20.09.2017 | Max-Planck-Institut für Biochemie
Foster tadpoles trigger parental instinct in poison frogs
20.09.2017 | Veterinärmedizinische Universität Wien
Whispering gallery mode (WGM) resonators are used to make tiny micro-lasers, sensors, switches, routers and other devices. These tiny structures rely on a...
Using ultrafast flashes of laser and x-ray radiation, scientists at the Max Planck Institute of Quantum Optics (Garching, Germany) took snapshots of the briefest electron motion inside a solid material to date. The electron motion lasted only 750 billionths of the billionth of a second before it fainted, setting a new record of human capability to capture ultrafast processes inside solids!
When x-rays shine onto solid materials or large molecules, an electron is pushed away from its original place near the nucleus of the atom, leaving a hole...
For the first time, physicists have successfully imaged spiral magnetic ordering in a multiferroic material. These materials are considered highly promising candidates for future data storage media. The researchers were able to prove their findings using unique quantum sensors that were developed at Basel University and that can analyze electromagnetic fields on the nanometer scale. The results – obtained by scientists from the University of Basel’s Department of Physics, the Swiss Nanoscience Institute, the University of Montpellier and several laboratories from University Paris-Saclay – were recently published in the journal Nature.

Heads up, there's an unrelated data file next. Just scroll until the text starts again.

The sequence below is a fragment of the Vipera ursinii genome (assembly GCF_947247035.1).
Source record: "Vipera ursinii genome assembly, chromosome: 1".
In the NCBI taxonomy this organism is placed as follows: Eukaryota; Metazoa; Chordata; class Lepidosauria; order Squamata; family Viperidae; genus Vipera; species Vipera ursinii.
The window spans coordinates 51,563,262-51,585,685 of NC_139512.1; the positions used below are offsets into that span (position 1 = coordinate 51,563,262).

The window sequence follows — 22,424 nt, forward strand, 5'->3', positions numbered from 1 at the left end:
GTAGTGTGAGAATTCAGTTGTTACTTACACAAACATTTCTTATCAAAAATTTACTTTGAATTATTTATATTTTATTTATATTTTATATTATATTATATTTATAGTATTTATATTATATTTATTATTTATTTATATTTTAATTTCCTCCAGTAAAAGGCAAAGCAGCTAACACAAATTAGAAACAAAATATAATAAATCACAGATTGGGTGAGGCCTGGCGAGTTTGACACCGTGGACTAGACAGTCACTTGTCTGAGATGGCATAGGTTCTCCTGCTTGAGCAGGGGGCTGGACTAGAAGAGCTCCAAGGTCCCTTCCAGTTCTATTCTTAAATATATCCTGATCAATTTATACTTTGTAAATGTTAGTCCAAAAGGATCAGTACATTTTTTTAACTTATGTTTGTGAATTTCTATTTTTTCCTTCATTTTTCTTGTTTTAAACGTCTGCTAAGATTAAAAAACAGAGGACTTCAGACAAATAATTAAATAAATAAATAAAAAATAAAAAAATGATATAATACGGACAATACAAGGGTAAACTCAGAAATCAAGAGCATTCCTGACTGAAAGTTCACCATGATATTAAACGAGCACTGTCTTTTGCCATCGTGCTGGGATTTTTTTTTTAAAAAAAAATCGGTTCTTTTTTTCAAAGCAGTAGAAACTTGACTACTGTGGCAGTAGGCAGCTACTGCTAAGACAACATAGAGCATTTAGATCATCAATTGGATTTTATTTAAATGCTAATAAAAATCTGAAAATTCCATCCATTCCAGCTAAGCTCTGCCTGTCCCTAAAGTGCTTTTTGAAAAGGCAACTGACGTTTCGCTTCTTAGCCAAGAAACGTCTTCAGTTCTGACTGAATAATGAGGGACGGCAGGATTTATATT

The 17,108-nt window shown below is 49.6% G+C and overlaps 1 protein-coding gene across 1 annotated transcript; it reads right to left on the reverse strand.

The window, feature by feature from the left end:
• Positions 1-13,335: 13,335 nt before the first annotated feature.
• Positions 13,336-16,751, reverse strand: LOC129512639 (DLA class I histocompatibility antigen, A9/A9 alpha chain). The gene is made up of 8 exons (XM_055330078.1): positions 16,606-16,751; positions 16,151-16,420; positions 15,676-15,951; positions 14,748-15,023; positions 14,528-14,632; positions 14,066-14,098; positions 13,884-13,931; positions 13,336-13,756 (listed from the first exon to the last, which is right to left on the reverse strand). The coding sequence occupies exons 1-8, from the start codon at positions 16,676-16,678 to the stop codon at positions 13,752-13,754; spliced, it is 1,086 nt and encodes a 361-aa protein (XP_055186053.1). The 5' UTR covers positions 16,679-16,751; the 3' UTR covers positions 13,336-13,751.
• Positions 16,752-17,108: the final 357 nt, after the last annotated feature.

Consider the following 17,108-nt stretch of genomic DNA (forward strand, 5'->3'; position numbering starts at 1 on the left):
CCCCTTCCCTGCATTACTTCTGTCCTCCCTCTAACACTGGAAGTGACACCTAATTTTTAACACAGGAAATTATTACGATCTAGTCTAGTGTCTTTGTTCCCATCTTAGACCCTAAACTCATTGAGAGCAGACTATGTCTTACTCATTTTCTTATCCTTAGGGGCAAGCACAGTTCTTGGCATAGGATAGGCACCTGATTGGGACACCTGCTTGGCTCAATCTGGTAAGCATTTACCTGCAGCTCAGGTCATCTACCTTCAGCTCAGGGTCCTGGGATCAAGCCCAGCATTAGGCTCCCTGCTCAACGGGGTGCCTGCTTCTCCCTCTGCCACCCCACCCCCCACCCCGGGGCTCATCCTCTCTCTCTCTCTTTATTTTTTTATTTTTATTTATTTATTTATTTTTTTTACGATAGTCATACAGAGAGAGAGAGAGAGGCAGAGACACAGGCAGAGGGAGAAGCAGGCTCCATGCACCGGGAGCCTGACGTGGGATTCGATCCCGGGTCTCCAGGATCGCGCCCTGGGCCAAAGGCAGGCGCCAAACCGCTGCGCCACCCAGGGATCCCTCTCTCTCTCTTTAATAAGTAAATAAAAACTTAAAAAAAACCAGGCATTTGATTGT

Multiferroics are materials that simultaneously react to electric and magnetic fields. These two properties are rarely found together, and their combined...
MBM ScienceBridge GmbH successfully negotiated a license agreement between University Medical Center Göttingen (UMG) and the biotech company Tissue Systems Holding GmbH about commercial use of a multi-well tissue plate for automated and reliable tissue engineering & drug testing.
MBM ScienceBridge GmbH successfully negotiated a license agreement between University Medical Center Göttingen (UMG) and the biotech company Tissue Systems...
Pathogenic bacteria are becoming resistant to common antibiotics to an ever increasing degree. One of the most difficult germs is Pseudomonas aeruginosa, a...
19.09.2017 | Event News
12.09.2017 | Event News
06.09.2017 | Event News
20.09.2017 | Life Sciences
20.09.2017 | Power and Electrical Engineering
20.09.2017 | Physics and Astronomy